Collum’s next release was the second in the Max Brady series. Et Tu Brady is based on a murder that took place at Whiskey Creek in the late 1960s. “It freaked me out that a place I associated with such good childhood memories could be the scene of a gruesome murder,” Collum recalls. “I decided to write about it someday, and over the decades I played with the idea. When I wrote Et Tu Brady, I decided it was time.” In the story, the murder of a boyhood friend has Max looking for a connection between the crime and a mysterious sunken treasure. Along the way, he is forced to unearth some painful memories to prove the innocence of the girl who was his first love. As the story segues between past and present, Collum gives readers a taste of what life was like in the Fort Lauderdale he once knew.
After pouring so much heart and soul into Et Tu Brady, Collum took a break from writing. “Sometimes, when I look back on the three books I've written, I wonder how I managed to plod through them, word by word, sentence by sentence, writing, re-writing and re-writing ad infinitum,” he says. “The idea of starting from scratch on a new project seemed so daunting. “ In spite of this, Collum has begun two books since Et Tu Brady was published.
Collum’s first attempt involved a story he covered as a young reporter about the mob assassination of a cop who was one of his sources. “I had tried to write a non-fiction book about it way back then but didn't have the time or discipline to complete it,” he says. ”I still have a cabinet filled with my original files on the case and immersed myself in them, but my attempts to turn the story into a Max Brady novel were not satisfactory to me, so I put that project aside. I plan to return to it someday soon and give it another go. It is an incredible story. My challenge will be doing it justice.”
During the same time, Collum was writing some articles for a friend who publishes a shipping magazine. One of the pieces was about cruise ship passenger safety. He was shocked by what he found, and because Fort Lauderdale is the cruise ship capital of the world, he decided it would be a great setting for a Max Brady story. “In the name of research, my wife and I took a cruise with some friends last year,” he says. “I gathered a lot of good color which I am employing in the story.” The book, titled A Bullet for Brady , starts out on the inaugural voyage of the world's largest cruise ship out of Port Everglades. It will take Max Brady and his girlfriend - the indomitable Rose Becker - to some exotic locations. According to Collum, “I'm having fun with it but still have many miles to travel before it is ready for public consumption.”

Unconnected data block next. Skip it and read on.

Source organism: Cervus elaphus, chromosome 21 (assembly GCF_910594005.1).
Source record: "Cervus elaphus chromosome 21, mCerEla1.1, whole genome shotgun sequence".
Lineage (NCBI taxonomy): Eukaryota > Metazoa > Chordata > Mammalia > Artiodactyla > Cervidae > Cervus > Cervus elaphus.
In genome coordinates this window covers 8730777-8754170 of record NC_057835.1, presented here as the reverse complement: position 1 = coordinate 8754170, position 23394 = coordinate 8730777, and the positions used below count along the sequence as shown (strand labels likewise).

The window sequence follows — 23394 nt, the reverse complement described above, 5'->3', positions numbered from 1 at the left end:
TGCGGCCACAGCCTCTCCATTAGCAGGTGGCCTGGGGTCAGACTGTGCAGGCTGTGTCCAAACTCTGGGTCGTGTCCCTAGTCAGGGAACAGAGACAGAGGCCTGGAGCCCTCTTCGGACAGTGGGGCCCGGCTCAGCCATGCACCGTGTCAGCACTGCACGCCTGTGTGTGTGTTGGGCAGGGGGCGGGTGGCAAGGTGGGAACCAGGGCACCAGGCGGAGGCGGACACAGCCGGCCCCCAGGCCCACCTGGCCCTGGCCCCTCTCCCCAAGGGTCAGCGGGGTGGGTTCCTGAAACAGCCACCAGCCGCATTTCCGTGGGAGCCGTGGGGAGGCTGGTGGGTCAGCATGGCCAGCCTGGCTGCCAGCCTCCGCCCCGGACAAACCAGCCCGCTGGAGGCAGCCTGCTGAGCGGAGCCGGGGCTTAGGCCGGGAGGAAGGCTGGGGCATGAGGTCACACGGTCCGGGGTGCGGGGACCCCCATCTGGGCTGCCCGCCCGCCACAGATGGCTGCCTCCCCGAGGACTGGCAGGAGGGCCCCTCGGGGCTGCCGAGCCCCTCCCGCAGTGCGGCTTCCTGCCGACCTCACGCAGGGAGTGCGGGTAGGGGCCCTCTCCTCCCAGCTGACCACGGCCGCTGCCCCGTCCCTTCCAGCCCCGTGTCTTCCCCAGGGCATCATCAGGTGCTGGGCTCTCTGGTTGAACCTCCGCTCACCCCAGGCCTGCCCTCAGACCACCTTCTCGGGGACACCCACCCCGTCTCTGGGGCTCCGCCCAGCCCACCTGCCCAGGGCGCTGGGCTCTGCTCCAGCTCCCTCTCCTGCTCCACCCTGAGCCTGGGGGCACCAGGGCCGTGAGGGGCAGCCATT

Collum is also plotting another Brady book that he hopes to start soon and perhaps write simultaneously with A Bullet for Brady. “While my production has been fallow since Et Tu was published, I am hoping 2016 brings a surge of productivity and that I’ll have two more books at least written, if not published, by the end of the year,” he says. “I love writing, and I hope to have a few more years on this earth to write a few more books. I hope I’ll get better as I get older. My goal is to have sparks fly off the page.”
For more about Joseph Collum, visit his website at www.josephcollum.com.